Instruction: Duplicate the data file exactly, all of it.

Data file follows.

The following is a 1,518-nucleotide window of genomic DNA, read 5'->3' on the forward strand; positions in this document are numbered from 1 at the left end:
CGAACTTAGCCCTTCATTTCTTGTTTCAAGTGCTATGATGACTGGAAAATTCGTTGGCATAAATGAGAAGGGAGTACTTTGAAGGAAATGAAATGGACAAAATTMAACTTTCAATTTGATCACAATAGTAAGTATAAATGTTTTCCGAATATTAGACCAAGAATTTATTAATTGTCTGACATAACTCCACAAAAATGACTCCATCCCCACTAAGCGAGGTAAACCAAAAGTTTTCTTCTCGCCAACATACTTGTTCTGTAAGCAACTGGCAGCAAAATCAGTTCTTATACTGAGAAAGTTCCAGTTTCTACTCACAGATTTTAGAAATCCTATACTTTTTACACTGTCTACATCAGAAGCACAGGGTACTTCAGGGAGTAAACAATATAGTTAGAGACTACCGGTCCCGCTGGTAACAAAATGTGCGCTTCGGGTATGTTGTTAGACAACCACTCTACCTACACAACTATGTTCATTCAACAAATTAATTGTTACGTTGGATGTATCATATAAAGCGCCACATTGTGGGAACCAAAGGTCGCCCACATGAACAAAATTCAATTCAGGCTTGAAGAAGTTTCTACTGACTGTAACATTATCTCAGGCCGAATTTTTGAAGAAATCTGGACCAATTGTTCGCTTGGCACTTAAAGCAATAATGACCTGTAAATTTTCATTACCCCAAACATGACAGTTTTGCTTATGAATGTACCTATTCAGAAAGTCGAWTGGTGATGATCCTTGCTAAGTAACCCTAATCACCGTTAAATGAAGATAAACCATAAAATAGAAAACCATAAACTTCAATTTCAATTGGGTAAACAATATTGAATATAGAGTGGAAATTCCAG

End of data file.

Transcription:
The following is a 1,518-nucleotide window of genomic DNA, read 5'->3' on the forward strand; positions in this document are numbered from 1 at the left end:
CGAACTTAGCCCTTCATTTCTTGTTTCAAGTGCTATGATGACTGGAAAATTCGTTGGCATAAATGAGAAGGGAGTACTTTGAAGGAAATGAAATGGACAAAATTMAACTTTCAATTTGATCACAATAGTAAGTATAAATGTTTTCCGAATATTAGACCAAGAATTTATTAATTGTCTGACATAACTCCACAAAAATGACTCCATCCCCACTAAGCGAGGTAAACCAAAAGTTTTCTTCTCGCCAACATACTTGTTCTGTAAGCAACTGGCAGCAAAATCAGTTCTTATACTGAGAAAGTTCCAGTTTCTACTCACAGATTTTAGAAATCCTATACTTTTTACACTGTCTACATCAGAAGCACAGGGTACTTCAGGGAGTAAACAATATAGTTAGAGACTACCGGTCCCGCTGGTAACAAAATGTGCGCTTCGGGTATGTTGTTAGACAACCACTCTACCTACACAACTATGTTCATTCAACAAATTAATTGTTACGTTGGATGTATCATATAAAGCGCCACATTGTGGGAACCAAAGGTCGCCCACATGAACAAAATTCAATTCAGGCTTGAAGAAGTTTCTACTGACTGTAACATTATCTCAGGCCGAATTTTTGAAGAAATCTGGACCAATTGTTCGCTTGGCACTTAAAGCAATAATGACCTGTAAATTTTCATTACCCCAAACATGACAGTTTTGCTTATGAATGTACCTATTCAGAAAGTCGAWTGGTGATGATCCTTGCTAAGTAACCCTAATCACCGTTAAATGAAGATAAACCATAAAATAGAAAACCATAAACTTCAATTTCAATTGGGTAAACAATATTGAATATAGAGTGGAAATTCCAG